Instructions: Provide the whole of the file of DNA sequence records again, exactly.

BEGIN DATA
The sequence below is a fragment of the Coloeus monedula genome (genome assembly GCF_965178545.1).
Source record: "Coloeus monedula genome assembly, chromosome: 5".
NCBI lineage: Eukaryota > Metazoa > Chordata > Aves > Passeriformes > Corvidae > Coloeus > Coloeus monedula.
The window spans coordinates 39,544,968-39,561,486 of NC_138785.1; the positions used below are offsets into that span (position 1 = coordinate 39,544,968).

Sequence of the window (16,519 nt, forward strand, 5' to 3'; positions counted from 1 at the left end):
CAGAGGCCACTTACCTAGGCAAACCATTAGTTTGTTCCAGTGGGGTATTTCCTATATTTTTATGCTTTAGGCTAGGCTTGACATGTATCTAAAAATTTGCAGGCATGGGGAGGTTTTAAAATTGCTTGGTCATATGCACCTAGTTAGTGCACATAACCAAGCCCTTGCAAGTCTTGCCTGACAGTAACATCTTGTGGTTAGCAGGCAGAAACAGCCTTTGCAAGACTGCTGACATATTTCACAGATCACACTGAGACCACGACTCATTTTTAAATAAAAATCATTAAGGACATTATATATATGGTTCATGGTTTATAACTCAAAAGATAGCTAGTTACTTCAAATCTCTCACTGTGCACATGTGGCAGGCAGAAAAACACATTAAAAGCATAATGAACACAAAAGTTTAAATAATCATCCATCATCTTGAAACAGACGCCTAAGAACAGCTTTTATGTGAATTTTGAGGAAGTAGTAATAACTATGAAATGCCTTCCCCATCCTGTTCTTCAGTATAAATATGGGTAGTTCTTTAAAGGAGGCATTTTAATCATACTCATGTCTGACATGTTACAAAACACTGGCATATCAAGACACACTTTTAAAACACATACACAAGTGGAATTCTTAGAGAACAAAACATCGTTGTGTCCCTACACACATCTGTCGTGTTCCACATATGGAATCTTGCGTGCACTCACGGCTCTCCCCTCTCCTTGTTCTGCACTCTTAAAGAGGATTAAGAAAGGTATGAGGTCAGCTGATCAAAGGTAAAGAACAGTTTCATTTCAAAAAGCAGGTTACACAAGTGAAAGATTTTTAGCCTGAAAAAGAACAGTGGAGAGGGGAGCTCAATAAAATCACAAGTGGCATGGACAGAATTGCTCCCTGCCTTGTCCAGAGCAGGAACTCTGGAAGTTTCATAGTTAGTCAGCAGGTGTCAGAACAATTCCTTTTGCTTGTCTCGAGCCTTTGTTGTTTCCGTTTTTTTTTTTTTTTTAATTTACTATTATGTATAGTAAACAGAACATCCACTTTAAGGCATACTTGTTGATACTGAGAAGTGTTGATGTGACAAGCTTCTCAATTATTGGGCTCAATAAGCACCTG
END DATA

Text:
The sequence below is a fragment of the Coloeus monedula genome (genome assembly GCF_965178545.1).
Source record: "Coloeus monedula genome assembly, chromosome: 5".
NCBI lineage: Eukaryota > Metazoa > Chordata > Aves > Passeriformes > Corvidae > Coloeus > Coloeus monedula.
The window spans coordinates 39,544,968-39,561,486 of NC_138785.1; the positions used below are offsets into that span (position 1 = coordinate 39,544,968).

Sequence of the window (16,519 nt, forward strand, 5' to 3'; positions counted from 1 at the left end):
CAGAGGCCACTTACCTAGGCAAACCATTAGTTTGTTCCAGTGGGGTATTTCCTATATTTTTATGCTTTAGGCTAGGCTTGACATGTATCTAAAAATTTGCAGGCATGGGGAGGTTTTAAAATTGCTTGGTCATATGCACCTAGTTAGTGCACATAACCAAGCCCTTGCAAGTCTTGCCTGACAGTAACATCTTGTGGTTAGCAGGCAGAAACAGCCTTTGCAAGACTGCTGACATATTTCACAGATCACACTGAGACCACGACTCATTTTTAAATAAAAATCATTAAGGACATTATATATATGGTTCATGGTTTATAACTCAAAAGATAGCTAGTTACTTCAAATCTCTCACTGTGCACATGTGGCAGGCAGAAAAACACATTAAAAGCATAATGAACACAAAAGTTTAAATAATCATCCATCATCTTGAAACAGACGCCTAAGAACAGCTTTTATGTGAATTTTGAGGAAGTAGTAATAACTATGAAATGCCTTCCCCATCCTGTTCTTCAGTATAAATATGGGTAGTTCTTTAAAGGAGGCATTTTAATCATACTCATGTCTGACATGTTACAAAACACTGGCATATCAAGACACACTTTTAAAACACATACACAAGTGGAATTCTTAGAGAACAAAACATCGTTGTGTCCCTACACACATCTGTCGTGTTCCACATATGGAATCTTGCGTGCACTCACGGCTCTCCCCTCTCCTTGTTCTGCACTCTTAAAGAGGATTAAGAAAGGTATGAGGTCAGCTGATCAAAGGTAAAGAACAGTTTCATTTCAAAAAGCAGGTTACACAAGTGAAAGATTTTTAGCCTGAAAAAGAACAGTGGAGAGGGGAGCTCAATAAAATCACAAGTGGCATGGACAGAATTGCTCCCTGCCTTGTCCAGAGCAGGAACTCTGGAAGTTTCATAGTTAGTCAGCAGGTGTCAGAACAATTCCTTTTGCTTGTCTCGAGCCTTTGTTGTTTCCGTTTTTTTTTTTTTTTTAATTTACTATTATGTATAGTAAACAGAACATCCACTTTAAGGCATACTTGTTGATACTGAGAAGTGTTGATGTGACAAGCTTCTCAATTATTGGGCTCAATAAGCACCTG